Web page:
Last summer, I sketched a Victorian building in Newcastle-under-Lyme. This was a fine example with plenty of details , especially the terracotta tiles. Terracotta means ‘fired earth’ -and describes a form of moulded clay masonry of a finer quality than standard bricks.
Sketching the building as a whole meant losing some of the finer details so I took a bit more time to draw these ornamental terracotta tiles.
A month or so later, I was sketching in London and spotted these tiles on Cross St., Islington.
The following month I noticed more tiles on The Swimmer, the pub around the corner from where our son lives off the Holloway Road.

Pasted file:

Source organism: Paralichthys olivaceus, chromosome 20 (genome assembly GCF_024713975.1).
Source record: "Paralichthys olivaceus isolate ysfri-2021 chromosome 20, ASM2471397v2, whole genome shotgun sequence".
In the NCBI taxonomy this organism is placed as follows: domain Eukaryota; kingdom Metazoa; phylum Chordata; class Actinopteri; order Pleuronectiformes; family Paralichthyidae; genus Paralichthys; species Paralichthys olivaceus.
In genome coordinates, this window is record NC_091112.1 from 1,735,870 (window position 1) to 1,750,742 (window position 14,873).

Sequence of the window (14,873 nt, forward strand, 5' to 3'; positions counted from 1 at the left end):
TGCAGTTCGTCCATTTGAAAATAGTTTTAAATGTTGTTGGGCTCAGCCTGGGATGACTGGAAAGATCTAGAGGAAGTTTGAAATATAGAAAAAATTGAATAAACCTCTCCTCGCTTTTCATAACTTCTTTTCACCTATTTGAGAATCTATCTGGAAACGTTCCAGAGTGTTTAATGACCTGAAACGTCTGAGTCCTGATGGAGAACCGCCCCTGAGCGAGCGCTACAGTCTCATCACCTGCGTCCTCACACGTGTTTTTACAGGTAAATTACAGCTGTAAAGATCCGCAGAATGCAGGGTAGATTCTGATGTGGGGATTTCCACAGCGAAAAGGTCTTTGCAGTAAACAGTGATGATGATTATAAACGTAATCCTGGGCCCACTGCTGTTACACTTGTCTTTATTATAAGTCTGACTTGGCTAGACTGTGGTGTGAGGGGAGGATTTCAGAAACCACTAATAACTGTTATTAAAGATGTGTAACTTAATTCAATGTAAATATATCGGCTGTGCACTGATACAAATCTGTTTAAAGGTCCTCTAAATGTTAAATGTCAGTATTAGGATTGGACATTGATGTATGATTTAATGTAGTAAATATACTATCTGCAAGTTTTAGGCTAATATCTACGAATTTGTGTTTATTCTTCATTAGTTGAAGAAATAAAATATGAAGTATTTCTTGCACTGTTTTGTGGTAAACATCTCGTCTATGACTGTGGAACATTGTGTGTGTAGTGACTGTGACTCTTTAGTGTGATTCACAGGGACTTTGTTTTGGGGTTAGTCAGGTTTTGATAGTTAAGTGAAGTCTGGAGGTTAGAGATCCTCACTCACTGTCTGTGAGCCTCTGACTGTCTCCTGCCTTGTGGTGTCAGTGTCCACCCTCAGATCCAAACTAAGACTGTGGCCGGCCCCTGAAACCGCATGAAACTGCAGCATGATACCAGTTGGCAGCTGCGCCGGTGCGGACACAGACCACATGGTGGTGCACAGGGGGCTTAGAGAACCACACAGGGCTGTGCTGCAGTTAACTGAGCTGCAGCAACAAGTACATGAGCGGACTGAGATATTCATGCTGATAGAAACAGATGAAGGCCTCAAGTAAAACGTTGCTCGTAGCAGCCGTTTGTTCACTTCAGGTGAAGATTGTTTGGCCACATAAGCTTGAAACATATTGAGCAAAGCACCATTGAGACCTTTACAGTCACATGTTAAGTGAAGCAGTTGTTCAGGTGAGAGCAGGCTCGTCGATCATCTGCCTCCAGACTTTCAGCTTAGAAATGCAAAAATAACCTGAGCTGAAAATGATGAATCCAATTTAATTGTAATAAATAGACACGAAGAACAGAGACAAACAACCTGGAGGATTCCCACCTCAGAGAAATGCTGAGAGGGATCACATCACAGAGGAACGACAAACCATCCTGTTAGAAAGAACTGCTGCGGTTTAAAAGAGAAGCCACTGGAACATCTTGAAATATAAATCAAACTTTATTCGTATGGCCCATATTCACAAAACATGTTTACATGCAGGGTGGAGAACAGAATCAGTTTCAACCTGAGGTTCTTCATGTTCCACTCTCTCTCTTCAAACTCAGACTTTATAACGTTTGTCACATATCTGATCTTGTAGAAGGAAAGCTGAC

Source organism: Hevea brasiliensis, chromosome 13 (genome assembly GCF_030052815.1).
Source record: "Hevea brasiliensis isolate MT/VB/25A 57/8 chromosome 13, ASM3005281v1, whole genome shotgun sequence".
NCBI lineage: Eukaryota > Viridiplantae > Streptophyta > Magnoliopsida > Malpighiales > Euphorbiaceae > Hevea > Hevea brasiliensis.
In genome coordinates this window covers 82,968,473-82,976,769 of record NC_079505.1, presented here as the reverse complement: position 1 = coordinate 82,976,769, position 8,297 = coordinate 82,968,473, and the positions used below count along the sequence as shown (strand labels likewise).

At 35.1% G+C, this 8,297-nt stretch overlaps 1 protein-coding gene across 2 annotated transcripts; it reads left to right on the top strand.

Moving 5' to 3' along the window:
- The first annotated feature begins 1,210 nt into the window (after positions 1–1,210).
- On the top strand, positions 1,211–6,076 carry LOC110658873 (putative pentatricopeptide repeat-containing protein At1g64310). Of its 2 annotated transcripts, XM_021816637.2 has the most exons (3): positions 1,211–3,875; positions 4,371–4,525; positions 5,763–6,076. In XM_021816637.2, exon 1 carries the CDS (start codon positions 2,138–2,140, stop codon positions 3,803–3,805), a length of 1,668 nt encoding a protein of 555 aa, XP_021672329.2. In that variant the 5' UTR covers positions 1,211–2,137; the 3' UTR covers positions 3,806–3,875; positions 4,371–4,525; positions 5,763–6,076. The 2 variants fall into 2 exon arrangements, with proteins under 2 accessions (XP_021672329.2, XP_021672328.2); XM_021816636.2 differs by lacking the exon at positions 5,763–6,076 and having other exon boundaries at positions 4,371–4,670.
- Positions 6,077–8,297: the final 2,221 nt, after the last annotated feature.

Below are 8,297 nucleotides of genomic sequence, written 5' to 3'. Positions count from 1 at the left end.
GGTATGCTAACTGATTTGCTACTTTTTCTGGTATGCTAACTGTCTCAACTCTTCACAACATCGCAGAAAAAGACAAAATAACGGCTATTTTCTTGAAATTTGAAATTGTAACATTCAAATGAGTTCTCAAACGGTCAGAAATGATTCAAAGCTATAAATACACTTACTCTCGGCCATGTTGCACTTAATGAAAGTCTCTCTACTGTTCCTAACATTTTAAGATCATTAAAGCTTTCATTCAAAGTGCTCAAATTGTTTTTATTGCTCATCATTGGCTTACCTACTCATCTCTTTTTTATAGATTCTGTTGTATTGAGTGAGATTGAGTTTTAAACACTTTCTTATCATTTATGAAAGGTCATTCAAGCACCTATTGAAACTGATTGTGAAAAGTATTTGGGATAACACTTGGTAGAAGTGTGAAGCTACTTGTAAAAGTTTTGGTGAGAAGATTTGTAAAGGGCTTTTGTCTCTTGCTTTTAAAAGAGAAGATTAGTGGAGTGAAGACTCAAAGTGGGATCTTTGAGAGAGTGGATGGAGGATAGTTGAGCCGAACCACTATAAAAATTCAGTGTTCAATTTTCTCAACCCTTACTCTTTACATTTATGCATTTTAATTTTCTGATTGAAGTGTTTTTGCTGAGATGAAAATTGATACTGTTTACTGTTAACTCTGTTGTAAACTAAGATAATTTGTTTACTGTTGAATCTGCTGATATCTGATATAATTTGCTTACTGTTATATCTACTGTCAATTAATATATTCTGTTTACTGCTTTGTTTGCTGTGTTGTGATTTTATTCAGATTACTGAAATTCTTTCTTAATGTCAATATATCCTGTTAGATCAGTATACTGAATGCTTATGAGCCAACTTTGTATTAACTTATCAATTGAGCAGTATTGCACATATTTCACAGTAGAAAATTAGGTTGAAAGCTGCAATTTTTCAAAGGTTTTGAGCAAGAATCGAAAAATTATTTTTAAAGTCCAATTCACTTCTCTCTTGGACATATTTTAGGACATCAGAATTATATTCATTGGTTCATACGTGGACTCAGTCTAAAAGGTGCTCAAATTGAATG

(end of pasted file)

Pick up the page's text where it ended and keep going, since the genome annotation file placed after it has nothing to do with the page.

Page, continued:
It was then that I decided to keep a drawn record of all the architectural terracotta tiles that I come across whilst sketching and drawing the street as they form a quiet signature of a time and place. Looking into these tiles a little further, I read that ‘by the 1860s a number of eminent English architects had recognised terracotta’s value for mass-producing ornament and fine masonry by casting from an original, combining new technology with traditional craftsmanship’. Read more about this here
I thought I would make a start by sharing these sketched examples. The sketch below was a postcard original of the Swimmer tiles for a recent fund raiser for Shape Arts
Finally, I will sign off with this one sketched today – a collage of tiles from a local school – Hassell Primary, Newcastle-under-Lyme.
Thanks for reading,